'White van man' no more likely to have an accident than a car driver
The RAC is urging motorists to give van drivers a break after a new study* found Britain is a nation of ‘vanophobes’.
More than half of those surveyed (57%) believe van drivers’ reputation for bad behaviour at the wheel is deserved with 54% thinking they take less care on the road than other road
However, RAC analysis of Government accident statistics has found that van drivers are no more likely to be involved in a reported accident** than car drivers as both have a less than 1% chance of being involved in an accident.
And, in terms of accident frequency, van drivers actually do better as one in 146 cars were involved a reportable accident*** in 2012, compared to one in 261 vans. This is because Britain’s 3.3m**** registered vans were only involved in 12,575 accidents of all severities compared to 28.7m**** cars being involved in 197,388 accidents.
Statistically, bus and coaches have the most accidents as one in 26 had one in 2012 – 166,297 vehicles and 6,318 accidents. This equates to a 4% risk of each vehicle ending up in an accident but this may be affected by the large number of hours buses and coaches spend on the roads each week. Heavy goods drivers have a 1.5% accident risk with each vehicle having a one in 68 chance of being involved in an accident – 6,720 accidents among 460,616 HGVs.
Ironically, the research carried out by RAC Van Insurance to understand motorists’ views towards van drivers, found that in spite of their reputation for being a menace to other road-users, 54% of motorists believe van drivers play an important role in the economy. And, more than one in 10 (15%) of motorists think the UK would be worse off without the much-maligned ‘white van man’.
Recent RAC Foundation analysis of Department for Transport statistics found the number of vans on Britain’s roads has been rising more than 2.5 times faster than cars to the point where every tenth vehicle on the road is now a light commercial vehicle. Between 2002 and 2012, the number of vans increased by 29% to 3.3m whereas the number of cars rose by 11% to 28.7 million over the same period.
The RAC research also revealed motorists’ suggestions for what ‘white van man’ could do to improve his reputation:
- 43% said they should drive more carefully and with more consideration
- 17% said they should pay more attention to the rules of the road
- Just 3% said they will always have a bad perception of van drivers, giving hope to the ‘white man van’ for the remaining 97% who would be willing to change their minds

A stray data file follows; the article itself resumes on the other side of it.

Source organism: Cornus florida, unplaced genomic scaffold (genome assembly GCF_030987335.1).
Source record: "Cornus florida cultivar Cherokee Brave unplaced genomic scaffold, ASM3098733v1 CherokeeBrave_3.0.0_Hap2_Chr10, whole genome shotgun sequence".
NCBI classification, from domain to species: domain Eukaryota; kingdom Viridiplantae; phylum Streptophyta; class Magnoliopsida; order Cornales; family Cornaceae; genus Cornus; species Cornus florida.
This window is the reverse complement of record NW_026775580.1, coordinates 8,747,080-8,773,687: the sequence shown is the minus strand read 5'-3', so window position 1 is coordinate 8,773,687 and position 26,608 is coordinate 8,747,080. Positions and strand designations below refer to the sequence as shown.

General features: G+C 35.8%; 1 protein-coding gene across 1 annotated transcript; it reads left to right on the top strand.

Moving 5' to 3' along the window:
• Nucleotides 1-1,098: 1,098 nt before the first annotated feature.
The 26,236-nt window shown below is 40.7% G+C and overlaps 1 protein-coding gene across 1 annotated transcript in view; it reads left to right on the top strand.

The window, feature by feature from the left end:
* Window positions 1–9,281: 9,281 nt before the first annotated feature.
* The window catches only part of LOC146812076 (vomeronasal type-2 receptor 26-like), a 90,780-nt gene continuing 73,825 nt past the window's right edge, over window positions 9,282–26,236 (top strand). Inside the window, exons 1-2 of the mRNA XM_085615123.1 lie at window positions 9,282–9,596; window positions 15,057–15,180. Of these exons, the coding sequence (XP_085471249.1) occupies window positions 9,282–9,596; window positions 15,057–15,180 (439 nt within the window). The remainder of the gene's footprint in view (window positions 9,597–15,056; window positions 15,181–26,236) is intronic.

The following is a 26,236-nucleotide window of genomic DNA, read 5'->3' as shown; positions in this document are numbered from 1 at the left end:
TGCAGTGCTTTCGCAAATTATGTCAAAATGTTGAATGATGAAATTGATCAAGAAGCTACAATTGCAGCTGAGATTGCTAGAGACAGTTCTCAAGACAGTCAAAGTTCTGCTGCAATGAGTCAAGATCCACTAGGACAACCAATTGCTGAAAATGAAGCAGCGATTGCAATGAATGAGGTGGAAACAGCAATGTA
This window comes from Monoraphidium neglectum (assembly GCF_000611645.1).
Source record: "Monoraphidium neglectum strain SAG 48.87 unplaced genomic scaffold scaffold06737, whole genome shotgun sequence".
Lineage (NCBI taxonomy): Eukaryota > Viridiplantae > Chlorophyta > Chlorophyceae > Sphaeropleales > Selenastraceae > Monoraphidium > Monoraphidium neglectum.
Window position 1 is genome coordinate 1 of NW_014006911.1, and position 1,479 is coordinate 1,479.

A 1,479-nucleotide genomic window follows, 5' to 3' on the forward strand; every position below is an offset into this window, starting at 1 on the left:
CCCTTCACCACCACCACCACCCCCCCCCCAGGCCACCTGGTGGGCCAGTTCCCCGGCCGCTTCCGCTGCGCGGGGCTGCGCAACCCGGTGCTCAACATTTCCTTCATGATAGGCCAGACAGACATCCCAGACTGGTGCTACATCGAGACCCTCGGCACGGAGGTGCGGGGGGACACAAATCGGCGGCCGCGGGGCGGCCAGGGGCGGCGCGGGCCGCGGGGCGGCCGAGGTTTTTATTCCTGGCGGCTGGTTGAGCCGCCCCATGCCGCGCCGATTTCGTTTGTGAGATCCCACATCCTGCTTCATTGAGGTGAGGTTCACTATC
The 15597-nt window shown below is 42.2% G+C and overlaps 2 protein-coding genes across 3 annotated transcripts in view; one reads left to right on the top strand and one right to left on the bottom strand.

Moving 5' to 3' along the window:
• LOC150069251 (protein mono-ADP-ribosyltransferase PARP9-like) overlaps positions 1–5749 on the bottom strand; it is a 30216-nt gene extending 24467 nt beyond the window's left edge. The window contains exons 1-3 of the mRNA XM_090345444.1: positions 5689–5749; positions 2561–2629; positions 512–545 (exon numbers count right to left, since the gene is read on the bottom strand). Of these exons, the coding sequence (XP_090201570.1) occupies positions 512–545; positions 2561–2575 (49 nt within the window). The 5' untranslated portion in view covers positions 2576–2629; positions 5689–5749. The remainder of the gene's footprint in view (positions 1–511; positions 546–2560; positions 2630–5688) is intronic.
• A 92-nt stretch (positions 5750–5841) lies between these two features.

RAC Van Insurance spokesman Simon Williams said: “While ‘white van man’ has been used as a generic term for van drivers for years it now seems to have become very much associated with bad driving too. Our research clearly paints us as a nation of ‘vanophobes’ which seems harsh when you look at the accident statistics and see both van and car drivers have the same statistical chance of being involved in an accident. In fact, you could argue that van drivers are less likely to have an accident as one in 146 car drivers will have an accident compared to one in 261 van drivers.
“Van drivers – plumbers, builders, electricians, plasterers and delivery drivers – are the life-blood of the economy and yet motorists continue to hold this opinion, regardless of their driving experiences. This judgement seems a little unfair which is why we think it’s time to give van drivers a bit of a break as well as some recognition for their significant contribution to the economy.”
For more information on RAC Van Insurance visit: www.rac.co.uk/insurance/van-insurance.
Notes to Editors
* Research conducted on www.rac.co.uk with 1,218 respondents.
** Department for Transport Reported Road Casualty statistics (RAS40004) 'Reported accidents, vehicle user and pedestrian casualties by area type and combination of vehicles’ 2012
*** All severities – includes fatal, serious injury or slight injury accidents
**** Department for Transport Licensed vehicles by body type, by region and per head of population, Great Britain, annually: 2012 - Table VEH0104
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